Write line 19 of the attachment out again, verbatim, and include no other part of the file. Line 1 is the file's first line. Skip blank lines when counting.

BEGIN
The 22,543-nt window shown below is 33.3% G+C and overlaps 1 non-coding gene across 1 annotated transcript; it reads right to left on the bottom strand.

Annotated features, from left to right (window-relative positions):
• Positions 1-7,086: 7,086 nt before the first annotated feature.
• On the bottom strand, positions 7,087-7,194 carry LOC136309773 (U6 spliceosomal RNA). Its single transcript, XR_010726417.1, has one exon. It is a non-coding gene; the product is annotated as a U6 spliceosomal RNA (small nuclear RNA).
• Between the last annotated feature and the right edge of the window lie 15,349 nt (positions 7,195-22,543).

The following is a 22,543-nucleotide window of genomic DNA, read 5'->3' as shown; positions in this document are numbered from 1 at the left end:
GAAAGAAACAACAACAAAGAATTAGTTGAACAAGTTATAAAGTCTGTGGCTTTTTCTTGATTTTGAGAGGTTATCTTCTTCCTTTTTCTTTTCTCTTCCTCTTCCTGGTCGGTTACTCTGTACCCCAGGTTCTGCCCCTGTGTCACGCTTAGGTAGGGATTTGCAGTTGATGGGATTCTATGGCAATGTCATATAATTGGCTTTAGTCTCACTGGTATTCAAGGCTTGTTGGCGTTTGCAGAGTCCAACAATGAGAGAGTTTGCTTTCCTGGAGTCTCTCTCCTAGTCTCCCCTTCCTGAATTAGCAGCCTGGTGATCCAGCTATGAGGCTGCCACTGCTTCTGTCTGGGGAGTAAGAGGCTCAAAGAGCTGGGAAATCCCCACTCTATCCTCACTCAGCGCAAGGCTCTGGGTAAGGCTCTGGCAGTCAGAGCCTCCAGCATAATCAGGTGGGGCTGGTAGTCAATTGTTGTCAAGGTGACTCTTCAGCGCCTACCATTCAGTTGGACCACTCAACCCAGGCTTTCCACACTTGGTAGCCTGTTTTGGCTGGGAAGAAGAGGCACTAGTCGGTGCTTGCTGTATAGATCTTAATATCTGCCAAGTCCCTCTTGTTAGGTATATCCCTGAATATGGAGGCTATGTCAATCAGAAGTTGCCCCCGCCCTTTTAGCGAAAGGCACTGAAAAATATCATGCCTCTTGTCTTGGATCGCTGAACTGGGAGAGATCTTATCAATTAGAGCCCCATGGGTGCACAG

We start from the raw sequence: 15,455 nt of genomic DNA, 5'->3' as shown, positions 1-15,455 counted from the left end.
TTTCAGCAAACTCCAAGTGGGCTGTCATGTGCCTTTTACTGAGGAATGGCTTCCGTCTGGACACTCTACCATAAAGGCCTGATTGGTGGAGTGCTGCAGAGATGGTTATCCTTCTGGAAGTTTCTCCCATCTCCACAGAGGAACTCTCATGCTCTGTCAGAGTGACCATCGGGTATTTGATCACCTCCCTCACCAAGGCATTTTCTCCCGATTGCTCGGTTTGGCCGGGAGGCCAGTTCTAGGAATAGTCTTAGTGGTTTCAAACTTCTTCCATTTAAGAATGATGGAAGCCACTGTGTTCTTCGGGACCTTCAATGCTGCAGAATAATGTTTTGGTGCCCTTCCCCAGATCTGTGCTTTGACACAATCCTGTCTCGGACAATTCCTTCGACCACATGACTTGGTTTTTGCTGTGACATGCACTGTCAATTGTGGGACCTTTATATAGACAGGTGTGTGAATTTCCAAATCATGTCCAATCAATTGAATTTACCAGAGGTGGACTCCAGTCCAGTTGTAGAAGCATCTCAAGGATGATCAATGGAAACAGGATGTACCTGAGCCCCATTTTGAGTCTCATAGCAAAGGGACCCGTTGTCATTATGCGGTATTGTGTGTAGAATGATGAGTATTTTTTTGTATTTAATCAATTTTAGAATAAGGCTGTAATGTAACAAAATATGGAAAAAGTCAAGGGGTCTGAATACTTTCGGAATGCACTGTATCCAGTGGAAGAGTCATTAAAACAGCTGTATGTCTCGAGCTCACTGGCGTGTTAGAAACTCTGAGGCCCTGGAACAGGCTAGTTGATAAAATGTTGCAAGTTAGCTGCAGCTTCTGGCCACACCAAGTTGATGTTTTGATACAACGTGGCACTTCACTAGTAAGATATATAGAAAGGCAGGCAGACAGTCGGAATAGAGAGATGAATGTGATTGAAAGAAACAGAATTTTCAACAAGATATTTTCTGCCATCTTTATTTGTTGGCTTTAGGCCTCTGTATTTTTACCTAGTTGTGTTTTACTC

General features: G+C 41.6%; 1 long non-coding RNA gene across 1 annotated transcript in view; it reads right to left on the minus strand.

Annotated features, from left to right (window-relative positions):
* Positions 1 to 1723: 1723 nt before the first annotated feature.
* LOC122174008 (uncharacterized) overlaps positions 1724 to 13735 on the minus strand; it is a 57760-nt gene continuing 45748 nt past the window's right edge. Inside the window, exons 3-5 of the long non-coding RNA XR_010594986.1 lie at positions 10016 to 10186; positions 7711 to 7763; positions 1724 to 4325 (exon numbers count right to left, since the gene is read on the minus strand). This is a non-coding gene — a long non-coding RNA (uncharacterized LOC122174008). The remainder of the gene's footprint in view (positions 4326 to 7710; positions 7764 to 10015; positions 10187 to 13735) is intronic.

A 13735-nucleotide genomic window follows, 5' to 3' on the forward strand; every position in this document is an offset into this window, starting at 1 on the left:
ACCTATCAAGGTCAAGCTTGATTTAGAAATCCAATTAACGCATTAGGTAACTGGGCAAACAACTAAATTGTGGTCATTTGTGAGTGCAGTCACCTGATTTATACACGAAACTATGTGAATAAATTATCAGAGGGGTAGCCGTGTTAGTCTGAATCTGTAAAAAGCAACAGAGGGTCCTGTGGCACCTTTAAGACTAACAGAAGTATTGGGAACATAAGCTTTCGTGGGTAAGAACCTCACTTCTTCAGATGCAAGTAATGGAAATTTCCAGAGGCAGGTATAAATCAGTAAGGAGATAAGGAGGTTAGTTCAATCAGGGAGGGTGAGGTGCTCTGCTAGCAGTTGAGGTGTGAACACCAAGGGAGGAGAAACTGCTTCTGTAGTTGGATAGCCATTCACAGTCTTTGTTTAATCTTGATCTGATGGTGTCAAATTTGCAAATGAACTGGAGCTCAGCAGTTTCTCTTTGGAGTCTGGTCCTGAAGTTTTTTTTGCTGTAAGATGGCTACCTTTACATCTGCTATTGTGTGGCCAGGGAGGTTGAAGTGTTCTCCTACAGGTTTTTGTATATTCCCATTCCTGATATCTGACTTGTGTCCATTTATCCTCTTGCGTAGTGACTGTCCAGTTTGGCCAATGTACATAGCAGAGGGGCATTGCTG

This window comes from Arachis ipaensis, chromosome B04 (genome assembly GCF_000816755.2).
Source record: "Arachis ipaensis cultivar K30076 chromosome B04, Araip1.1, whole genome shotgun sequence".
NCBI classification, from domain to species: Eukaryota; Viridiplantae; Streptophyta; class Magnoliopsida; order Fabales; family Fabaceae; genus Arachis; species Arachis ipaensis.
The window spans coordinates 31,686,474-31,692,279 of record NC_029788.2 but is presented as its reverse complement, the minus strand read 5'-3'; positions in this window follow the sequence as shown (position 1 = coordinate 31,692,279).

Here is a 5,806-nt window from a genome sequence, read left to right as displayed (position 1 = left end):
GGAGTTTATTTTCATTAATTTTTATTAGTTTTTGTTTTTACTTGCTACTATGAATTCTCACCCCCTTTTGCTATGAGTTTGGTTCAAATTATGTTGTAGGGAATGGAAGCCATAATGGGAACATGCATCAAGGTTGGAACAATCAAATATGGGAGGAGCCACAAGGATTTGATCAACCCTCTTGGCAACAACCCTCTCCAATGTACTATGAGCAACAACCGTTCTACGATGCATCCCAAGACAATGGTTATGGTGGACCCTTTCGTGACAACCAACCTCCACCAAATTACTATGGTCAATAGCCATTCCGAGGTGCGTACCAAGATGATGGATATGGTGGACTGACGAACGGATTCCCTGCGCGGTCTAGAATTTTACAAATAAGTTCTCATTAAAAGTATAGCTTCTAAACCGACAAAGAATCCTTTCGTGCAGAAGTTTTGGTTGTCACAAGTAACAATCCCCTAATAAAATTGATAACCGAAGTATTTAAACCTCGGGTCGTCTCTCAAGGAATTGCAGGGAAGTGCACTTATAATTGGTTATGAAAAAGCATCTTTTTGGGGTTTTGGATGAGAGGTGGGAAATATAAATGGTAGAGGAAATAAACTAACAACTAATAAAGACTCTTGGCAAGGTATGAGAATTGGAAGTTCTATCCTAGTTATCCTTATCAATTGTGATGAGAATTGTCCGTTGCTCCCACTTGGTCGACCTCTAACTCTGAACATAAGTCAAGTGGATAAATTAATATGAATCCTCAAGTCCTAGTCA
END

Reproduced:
The window spans coordinates 31,686,474-31,692,279 of record NC_029788.2 but is presented as its reverse complement, the minus strand read 5'-3'; positions in this window follow the sequence as shown (position 1 = coordinate 31,692,279).